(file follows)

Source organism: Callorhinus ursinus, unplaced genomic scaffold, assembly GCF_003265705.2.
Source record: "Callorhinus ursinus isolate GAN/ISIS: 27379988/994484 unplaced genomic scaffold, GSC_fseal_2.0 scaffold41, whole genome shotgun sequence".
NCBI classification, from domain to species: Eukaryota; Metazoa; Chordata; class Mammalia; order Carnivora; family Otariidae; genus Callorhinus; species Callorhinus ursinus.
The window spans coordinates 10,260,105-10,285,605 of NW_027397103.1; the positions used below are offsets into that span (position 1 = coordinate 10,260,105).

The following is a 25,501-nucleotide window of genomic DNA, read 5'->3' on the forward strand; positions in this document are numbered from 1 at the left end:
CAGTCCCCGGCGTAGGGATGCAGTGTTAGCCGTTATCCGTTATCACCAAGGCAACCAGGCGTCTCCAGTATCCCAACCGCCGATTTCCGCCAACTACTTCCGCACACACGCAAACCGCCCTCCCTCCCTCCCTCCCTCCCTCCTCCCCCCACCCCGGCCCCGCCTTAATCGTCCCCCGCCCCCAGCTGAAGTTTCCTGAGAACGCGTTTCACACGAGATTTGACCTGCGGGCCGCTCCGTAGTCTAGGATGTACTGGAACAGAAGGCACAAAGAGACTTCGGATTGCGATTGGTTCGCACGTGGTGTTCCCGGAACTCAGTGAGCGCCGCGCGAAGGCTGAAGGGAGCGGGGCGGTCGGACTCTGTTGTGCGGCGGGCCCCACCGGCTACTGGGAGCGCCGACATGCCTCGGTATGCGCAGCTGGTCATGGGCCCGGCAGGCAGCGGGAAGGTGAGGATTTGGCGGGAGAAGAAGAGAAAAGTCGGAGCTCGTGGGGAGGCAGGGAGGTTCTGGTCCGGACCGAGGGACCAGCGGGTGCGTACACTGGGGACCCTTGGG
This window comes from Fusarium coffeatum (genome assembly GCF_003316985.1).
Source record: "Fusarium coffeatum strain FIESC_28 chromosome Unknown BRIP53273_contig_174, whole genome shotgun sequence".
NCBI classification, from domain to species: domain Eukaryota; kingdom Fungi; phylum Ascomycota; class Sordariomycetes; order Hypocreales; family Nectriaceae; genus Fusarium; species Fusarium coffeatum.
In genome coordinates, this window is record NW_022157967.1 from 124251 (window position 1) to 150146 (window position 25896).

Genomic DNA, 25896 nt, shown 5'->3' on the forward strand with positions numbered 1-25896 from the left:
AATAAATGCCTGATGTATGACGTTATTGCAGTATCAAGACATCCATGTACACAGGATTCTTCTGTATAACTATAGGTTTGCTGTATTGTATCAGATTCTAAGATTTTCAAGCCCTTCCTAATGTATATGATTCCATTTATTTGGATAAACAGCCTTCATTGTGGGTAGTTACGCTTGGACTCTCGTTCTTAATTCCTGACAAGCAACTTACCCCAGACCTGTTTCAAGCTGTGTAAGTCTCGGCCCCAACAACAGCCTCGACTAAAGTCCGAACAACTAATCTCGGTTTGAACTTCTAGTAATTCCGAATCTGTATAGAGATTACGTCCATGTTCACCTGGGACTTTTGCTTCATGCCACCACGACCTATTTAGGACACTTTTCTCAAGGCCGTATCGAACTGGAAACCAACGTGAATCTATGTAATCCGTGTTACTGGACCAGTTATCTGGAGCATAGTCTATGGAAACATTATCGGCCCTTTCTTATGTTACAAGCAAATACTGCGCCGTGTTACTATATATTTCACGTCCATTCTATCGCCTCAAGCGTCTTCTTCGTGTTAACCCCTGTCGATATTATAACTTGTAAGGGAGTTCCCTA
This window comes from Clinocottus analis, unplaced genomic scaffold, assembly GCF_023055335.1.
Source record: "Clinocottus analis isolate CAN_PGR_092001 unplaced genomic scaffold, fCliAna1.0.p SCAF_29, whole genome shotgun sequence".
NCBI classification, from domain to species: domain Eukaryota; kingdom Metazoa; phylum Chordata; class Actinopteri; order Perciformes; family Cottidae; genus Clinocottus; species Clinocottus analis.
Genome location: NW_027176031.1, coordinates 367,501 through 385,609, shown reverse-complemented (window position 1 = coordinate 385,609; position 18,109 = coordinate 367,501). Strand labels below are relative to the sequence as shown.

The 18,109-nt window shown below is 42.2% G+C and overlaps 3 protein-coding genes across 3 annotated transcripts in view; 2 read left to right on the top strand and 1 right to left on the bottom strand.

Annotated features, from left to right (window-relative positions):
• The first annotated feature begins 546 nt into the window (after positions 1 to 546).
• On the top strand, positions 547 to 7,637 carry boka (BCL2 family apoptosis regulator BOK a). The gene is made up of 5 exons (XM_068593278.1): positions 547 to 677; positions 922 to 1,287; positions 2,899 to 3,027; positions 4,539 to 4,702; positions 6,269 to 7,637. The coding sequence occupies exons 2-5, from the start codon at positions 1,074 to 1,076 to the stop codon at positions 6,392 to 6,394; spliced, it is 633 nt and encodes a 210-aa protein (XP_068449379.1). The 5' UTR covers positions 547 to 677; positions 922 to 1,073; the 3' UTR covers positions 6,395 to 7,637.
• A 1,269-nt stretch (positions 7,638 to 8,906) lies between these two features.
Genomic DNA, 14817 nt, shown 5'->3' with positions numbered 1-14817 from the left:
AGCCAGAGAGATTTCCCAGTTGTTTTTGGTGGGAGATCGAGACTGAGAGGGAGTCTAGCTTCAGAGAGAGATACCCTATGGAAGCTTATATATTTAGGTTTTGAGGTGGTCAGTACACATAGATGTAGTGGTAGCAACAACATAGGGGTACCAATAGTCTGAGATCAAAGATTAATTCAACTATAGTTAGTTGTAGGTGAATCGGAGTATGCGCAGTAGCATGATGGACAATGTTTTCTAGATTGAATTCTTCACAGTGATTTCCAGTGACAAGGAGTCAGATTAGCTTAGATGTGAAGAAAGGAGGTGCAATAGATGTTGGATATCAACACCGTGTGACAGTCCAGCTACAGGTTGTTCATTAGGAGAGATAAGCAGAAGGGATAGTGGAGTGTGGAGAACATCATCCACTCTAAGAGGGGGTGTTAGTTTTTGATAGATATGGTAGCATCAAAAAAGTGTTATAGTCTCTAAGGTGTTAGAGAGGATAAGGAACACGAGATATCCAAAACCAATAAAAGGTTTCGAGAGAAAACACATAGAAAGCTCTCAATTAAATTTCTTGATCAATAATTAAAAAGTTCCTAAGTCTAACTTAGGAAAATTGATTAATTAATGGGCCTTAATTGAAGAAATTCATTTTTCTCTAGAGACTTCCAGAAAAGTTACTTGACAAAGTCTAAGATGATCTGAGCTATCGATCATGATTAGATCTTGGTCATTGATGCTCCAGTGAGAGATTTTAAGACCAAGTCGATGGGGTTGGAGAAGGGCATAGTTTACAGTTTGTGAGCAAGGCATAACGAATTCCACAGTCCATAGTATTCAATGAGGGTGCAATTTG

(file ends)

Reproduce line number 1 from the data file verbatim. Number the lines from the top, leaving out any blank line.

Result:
Source organism: Callorhinus ursinus, unplaced genomic scaffold, assembly GCF_003265705.2.